Tucked in between local businesses along Retro Row sits an unassuming vintage camera store, but once inside, owner Drake Woodson is working to show it’s anything but.
Woodson is trying to change the landscape of photography by using his store, Relics, as a foundation for creating an environment that embraces diversity because, while Relics is the first Black-owned vintage camera storefront in Long Beach, Woodson and his shop are more than that.
“Relics is bigger than me and it’s so much more than that,” Woodson said. “It’s more diverse, versus just the man behind Relics. It’s easy for people to put you into what they want, and to see you as a bucket—there’s a Black guy, opening a camera shop, Black-owned camera shop, so it’s good for optics, but it’s very base level.”
Since opening Relics, Woodson has expressed that he feels welcomed by the Long Beach community, but that’s not always the case for Black-owned businesses.
Woodson recognizes the support comes from the trendiness of vintage cameras, but also because he is a Black business owner, Woodson said, which is why he uses his platform to address institutional racism.
“[This is] so much more than just being Black this, Black that, you know, it’s a movement, it’s a community for photography of getting representation in a field that’s been historically white,” Woodson said.
Woodson received his first camera, a Minolta SLR, from his father when he was eight years old and had been collecting cameras ever since.
“I would always just kind of collect cameras, always just getting cameras for birthday gifts, holidays, cutting grass, things like that to get money and then buy more cameras,” Woodson said. “So many people are collecting other toys, you know, action figures and playing cards but for me it was cameras.”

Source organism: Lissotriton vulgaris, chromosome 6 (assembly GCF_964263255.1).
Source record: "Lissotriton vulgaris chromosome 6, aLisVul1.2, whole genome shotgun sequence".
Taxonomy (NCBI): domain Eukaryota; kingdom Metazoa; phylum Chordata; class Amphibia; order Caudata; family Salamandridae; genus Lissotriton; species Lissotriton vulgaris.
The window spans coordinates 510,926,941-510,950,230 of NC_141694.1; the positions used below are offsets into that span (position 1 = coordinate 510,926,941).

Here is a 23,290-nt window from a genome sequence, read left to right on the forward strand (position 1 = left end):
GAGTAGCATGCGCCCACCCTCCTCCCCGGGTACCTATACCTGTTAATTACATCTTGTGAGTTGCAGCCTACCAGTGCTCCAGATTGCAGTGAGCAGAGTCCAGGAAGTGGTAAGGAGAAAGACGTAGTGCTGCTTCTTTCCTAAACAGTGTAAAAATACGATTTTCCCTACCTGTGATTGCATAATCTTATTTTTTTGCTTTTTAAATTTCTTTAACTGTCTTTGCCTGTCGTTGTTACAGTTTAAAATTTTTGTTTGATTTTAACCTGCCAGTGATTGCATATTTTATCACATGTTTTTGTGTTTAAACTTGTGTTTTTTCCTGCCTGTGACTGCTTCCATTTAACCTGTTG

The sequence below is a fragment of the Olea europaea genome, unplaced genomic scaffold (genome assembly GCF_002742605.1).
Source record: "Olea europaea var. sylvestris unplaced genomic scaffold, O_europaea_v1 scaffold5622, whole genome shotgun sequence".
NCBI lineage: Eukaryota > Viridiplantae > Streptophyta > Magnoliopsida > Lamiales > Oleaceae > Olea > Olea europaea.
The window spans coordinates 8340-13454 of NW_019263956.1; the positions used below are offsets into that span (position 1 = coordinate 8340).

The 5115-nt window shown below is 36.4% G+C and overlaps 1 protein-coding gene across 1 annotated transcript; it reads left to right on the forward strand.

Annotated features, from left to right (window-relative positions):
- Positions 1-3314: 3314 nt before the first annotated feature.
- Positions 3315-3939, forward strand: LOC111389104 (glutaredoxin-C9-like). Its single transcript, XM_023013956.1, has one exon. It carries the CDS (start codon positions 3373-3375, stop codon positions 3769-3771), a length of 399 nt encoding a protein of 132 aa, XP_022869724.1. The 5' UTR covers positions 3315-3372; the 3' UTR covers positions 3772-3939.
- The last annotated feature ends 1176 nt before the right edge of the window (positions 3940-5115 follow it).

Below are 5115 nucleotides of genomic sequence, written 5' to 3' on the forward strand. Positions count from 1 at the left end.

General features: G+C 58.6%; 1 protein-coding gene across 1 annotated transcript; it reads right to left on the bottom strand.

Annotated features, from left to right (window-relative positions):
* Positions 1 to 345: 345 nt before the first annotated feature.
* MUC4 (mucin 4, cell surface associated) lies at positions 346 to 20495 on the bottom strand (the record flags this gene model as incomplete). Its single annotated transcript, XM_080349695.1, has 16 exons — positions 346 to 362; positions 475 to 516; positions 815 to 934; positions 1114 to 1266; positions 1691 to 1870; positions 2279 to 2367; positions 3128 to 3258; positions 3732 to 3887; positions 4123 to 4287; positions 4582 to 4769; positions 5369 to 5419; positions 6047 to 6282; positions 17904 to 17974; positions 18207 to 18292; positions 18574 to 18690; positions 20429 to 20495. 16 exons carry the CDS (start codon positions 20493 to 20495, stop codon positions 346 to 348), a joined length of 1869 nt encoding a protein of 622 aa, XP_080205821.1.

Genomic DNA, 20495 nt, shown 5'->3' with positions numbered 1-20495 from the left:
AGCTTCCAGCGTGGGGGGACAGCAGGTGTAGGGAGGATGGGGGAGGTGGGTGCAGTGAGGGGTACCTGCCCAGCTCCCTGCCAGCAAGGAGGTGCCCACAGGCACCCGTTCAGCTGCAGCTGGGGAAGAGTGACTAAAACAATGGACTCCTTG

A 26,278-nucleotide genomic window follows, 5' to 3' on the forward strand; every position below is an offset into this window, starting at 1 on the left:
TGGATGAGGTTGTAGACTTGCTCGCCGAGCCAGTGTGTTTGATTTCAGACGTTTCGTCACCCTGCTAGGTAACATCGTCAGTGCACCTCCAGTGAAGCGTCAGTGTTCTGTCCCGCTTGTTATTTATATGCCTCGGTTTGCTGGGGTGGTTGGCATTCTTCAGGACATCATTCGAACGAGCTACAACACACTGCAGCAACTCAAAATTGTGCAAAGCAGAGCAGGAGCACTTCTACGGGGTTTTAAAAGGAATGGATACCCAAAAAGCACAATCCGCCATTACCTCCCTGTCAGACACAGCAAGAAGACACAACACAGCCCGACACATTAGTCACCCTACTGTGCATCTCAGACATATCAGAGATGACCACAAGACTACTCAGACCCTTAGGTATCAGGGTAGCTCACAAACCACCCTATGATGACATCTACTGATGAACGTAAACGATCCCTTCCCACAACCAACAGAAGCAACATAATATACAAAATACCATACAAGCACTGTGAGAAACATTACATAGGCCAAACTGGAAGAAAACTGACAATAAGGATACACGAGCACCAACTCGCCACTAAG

Woodson’s hobby for collecting cameras and capturing images also came with the harsh reality that people would treat him differently for being Black.
“Walking around, taking pictures in certain neighborhoods, people will make me feel like you don’t belong there, like ‘Why are you shooting there, what are you doing, what are you up to?'” Woodson said.
Eventually, Woodson decided to take his experiences and focus on creating a space for other creatives to feel inspired.
“Going into camera shops, I felt super uncomfortable, the moment you walk in and then not feeling comfortable enough to ask questions and talk to the people in the shop,” Woodson said. “I want to make long term experience with my shop and make people feel comfortable, which was the opposite of what I went through, and also the opposite experience of what my dad went through.”
Woodson also plans on exhibiting artists’ works and hire more employees for different positions as soon as they find their footing.
“I want to be the Johnny Appleseed of film photography for underrepresented groups, with the motto for Relics, ‘cameras for the people,'” Woodson said.
Relics is open Wednesday through Sunday from 1 to 5 p.m. The store is located at 2106 E. Fourth Street in Long Beach.
A correction was made to this article on April 22 at 10:56 p.m. A paragraph that included statistics about the challenges Black business owners face in the U.S. was removed in order to ensure the subjects in this article were not misrepresented and retain the article’s integrity.